The Canon EOS R5 is one of those rare cameras that would work perfectly for any professional underwater photographer or videographer. It features in-body image-stabilization and resolutions high enough for avid macro photographers. It has burst shooting abilities good enough for wide angle shooters. The video is excellent and has the potential to revolutionize underwater video. We think any underwater creative in 2020 should consider purchasing the EOS R5 unless they are a serious video shooter that needs long run times over 20 minutes before overheating.
Lens Options for Underwater Photography
Because the RF lens mount is so new, there are a couple of RF lenses that could be viable for both wide angle and macro photography in the future (e.g., Canon RF 15-35mm f/2.8L for wide and RF 35mm f/1.8 IS Macro for semi-macro and portraits) – but nothing quite as good as the available EF and EF-S lenses with the EF-EOS R adapter.
Recommended Underwater Lenses with the EF-EOS R adapter
Macro lenses enable to you get close up shots of little critters.
Canon EF-S 60mm f/2.8 Macro: This is a great all-around macro lens. It is easier to use than the 100mm macro lens and focuses quicker. However, it has less working distance than the 100mm so it is more difficult to get shots of skittish subjects. This is the recommended lens for blackwater diving.
Canon EF 100mm f/2.8L Macro IS: This is the best macro lens for small and shy subjects due to a larger working distance. It’s also an essential tool for supermacro photography when combined with a macro diopter. We tested this lens with the Canon EOS R and loved how sharp the photos were and the working distance for skittish subjects. If you are new to macro photography, it would be better to start with the 60mm macro for faster autofocus speeds.
Nauticam Super Macro Converter: The Nauticam super macro converter (SMC-1) is a wet diopter that can help capture sharp macro and super macro images. It’s the strongest, sharpest diopter on the market. If you are a super macro photographer, this diopter is best used with the Canon 100 mm f/2.8 macro.
Wide Angle Fisheye
Wide angle fisheye lenses allow for an ultra-wide field of view but result in a distorted image. The distortion is reduced underwater to the angle of refraction of light through the water.
Canon 8-15mm f/4L circular fisheye: This is going to be the best choice for a full-frame fisheye lens. At 8mm, the lens vignettes over itself creating a cool, artistic, circular fisheye effect. For traditional fisheye images, just zoom in to 15mm and you will capture beautiful ultra-wide angle shots without vignetting. We tested this lens with the Canon EOS R and loved its functionality and quick autofocus with autofocus tracking.
Rectilinear Wide Angle
Rectilinear wide angle lenses retain a wide field of view but do not exhibit the distortion found on fisheye lenses. They are great for large animals like sharks and reefscapes.
Canon 16-35 f/2.8 III Ultra-Wide Zoom lens: This lens is the best choice for those who are buying their first wide-angle lens and don’t have a strict budget. Most underwater shooters use rectilinear wide-angle lenses for shooting subjects that don’t come close enough to fill the frame with a wide fisheye lens: sharks, whales, sea lions, dolphins, etc.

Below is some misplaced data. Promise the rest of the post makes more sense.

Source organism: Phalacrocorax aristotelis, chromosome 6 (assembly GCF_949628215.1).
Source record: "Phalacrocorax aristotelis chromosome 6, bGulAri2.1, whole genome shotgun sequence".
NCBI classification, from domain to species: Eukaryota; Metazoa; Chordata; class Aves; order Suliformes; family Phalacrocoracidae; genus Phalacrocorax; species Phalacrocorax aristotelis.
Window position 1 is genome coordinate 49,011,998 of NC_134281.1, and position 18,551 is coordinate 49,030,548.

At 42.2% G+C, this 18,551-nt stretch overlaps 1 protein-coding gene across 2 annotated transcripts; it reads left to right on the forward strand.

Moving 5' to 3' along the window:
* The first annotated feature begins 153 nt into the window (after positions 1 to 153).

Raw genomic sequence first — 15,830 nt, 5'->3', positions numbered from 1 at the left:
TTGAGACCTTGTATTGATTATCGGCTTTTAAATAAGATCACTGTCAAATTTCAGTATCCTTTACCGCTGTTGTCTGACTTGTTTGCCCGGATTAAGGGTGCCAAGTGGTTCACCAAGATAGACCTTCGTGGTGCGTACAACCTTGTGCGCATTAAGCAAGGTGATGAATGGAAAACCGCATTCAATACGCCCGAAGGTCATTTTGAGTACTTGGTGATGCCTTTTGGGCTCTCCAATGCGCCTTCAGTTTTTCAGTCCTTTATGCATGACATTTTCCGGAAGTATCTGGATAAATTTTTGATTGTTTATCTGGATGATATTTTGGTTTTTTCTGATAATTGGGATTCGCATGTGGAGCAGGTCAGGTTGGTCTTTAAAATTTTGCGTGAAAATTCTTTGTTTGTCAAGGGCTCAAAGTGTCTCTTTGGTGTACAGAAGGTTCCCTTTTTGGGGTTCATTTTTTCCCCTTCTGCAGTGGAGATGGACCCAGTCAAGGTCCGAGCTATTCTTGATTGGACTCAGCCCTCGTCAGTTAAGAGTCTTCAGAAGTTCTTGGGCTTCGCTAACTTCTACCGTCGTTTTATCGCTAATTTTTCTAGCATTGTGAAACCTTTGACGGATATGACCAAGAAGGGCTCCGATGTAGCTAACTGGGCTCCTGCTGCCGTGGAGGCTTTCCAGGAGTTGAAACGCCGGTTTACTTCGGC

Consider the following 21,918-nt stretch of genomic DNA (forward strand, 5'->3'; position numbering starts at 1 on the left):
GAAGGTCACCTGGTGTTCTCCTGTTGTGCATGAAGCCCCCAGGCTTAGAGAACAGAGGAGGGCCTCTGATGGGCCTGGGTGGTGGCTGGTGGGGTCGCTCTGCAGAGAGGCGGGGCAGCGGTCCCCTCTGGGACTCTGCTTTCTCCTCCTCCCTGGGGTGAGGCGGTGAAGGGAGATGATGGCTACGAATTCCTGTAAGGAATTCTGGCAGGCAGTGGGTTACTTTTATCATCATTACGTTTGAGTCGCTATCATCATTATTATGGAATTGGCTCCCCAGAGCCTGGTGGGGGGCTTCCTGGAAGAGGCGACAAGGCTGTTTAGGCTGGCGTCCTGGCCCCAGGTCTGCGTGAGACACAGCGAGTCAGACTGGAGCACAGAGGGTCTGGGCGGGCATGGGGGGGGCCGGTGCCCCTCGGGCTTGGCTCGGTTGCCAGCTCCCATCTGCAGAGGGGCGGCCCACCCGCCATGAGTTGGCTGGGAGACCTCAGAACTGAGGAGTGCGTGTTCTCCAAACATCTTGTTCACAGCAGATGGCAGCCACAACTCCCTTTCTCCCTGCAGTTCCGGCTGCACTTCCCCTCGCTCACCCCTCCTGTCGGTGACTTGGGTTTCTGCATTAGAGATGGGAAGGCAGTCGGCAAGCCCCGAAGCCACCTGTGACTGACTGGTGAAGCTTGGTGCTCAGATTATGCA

Canon 16-35mm f/2.8L II Wide-Angle Lens: This has been the most popular rectilinear wide-angle lens for Canon full frame. This lens sat at the top of the selection for the last few years in terms of corner sharpness, speed, and price… although that will change as more new shooters purchase the version III.
Canon 11-24mm f/4L Ultra Wide-Angle Lens: Want the widest lens you can buy? The Canon 11-24mm offers a much wider field of view than the 16mm. This perspective is great for reefscapes, massive wrecks, and very wide shots where you do not want the distortion of a fisheye lens. The downside is that this lens is larger, heavier and more expensive than the other wide-angle lens choices.
Underwater Housings for the Canon EOS R5
Due to the popularity of the Canon EOS R5, we anticipate underwater housings from all leading underwater housing manufactures (except those that specialize in smaller, compact cameras). It’s still a little early in the game but there are already some amazing housing options on the books from Ikelite, Aquatica, and Nauticam. Isotta and Sea & Sea will also be making housing for the EOS R5 in the coming months.
Ikelite’s housing is a nice, affordable, light-weight polycarbonate model whereas all other major brands of housing are anodized aluminum. Isotta housings have a characteristic red finish and compact form factor, Nauticam housings are compatible with Nauticam’s famous optics, Aquatica’s housings are some of the most rugged on the market, and Sea & Sea’s housings are elegantly engineered in Japan.
Currently, none of these housings will also fit the Canon EOS R6.
After months of drooling over the thought of shooting the Canon EOS R5, the last few dives that we had with the camera feel like an extension of our dream. The R5 rocks. It’s great. We love it. It is definitely the camera of 2020. If you are looking for an amazing high resolution stills camera with quick burst shooting, accurate AF tracking with high AF speeds, the best IBIS on the market, dual card slots, great dynamic range, minimal noise, and all-around spectacular video then you’ve found your camera.
After multiple dives with the R5, the content we captured given the conditions we had was nothing short of a miracle. This camera allows you to perceive the world and interact with your environment in ways that weren’t capable with other cameras. The IBIS lets you conquer darker depths and turbulent waters. The autofocus tracking puts you on friendly terms with the most anxious of fish. The burst rates allow you to capture the split seconds between life and death or everything in between.
Yes, Canon did a poor job in marketing the EOS R5’s video capability. But that shouldn’t hinder anyone from reading between the lines and seeing the R5 for what it truly is – the best all-around content creation tool you could take underwater.
About the Author
Nirupam Nigam is head of marketing at Bluewater Photo and the editor-in-chief of the Underwater Photography Guide. He is an avid underwater photographer, formally trained in fisheries science and biology. You can read more of his camera reviews here and here. This article was also published here and shared with permission.